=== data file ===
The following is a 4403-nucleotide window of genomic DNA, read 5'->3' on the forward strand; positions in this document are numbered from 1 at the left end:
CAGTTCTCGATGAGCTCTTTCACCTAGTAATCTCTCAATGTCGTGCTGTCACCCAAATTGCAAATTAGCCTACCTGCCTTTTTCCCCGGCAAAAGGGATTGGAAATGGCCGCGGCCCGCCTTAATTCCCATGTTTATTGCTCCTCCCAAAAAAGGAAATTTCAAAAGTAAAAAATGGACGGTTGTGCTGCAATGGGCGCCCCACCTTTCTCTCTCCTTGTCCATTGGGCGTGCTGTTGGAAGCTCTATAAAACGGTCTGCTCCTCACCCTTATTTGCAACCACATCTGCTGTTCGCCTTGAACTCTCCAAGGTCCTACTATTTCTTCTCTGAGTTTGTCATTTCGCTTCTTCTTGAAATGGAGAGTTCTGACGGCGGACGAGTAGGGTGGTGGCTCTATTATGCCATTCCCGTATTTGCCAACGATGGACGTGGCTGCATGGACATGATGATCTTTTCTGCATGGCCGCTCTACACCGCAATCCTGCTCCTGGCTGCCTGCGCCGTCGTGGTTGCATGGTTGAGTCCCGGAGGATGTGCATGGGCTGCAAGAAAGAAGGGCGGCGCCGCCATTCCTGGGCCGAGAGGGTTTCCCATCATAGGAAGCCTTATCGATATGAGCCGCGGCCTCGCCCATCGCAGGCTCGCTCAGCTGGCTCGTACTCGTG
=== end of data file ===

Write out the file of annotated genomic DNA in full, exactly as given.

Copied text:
The following is a 4403-nucleotide window of genomic DNA, read 5'->3' on the forward strand; positions in this document are numbered from 1 at the left end:
CAGTTCTCGATGAGCTCTTTCACCTAGTAATCTCTCAATGTCGTGCTGTCACCCAAATTGCAAATTAGCCTACCTGCCTTTTTCCCCGGCAAAAGGGATTGGAAATGGCCGCGGCCCGCCTTAATTCCCATGTTTATTGCTCCTCCCAAAAAAGGAAATTTCAAAAGTAAAAAATGGACGGTTGTGCTGCAATGGGCGCCCCACCTTTCTCTCTCCTTGTCCATTGGGCGTGCTGTTGGAAGCTCTATAAAACGGTCTGCTCCTCACCCTTATTTGCAACCACATCTGCTGTTCGCCTTGAACTCTCCAAGGTCCTACTATTTCTTCTCTGAGTTTGTCATTTCGCTTCTTCTTGAAATGGAGAGTTCTGACGGCGGACGAGTAGGGTGGTGGCTCTATTATGCCATTCCCGTATTTGCCAACGATGGACGTGGCTGCATGGACATGATGATCTTTTCTGCATGGCCGCTCTACACCGCAATCCTGCTCCTGGCTGCCTGCGCCGTCGTGGTTGCATGGTTGAGTCCCGGAGGATGTGCATGGGCTGCAAGAAAGAAGGGCGGCGCCGCCATTCCTGGGCCGAGAGGGTTTCCCATCATAGGAAGCCTTATCGATATGAGCCGCGGCCTCGCCCATCGCAGGCTCGCTCAGCTGGCTCGTACTCGTG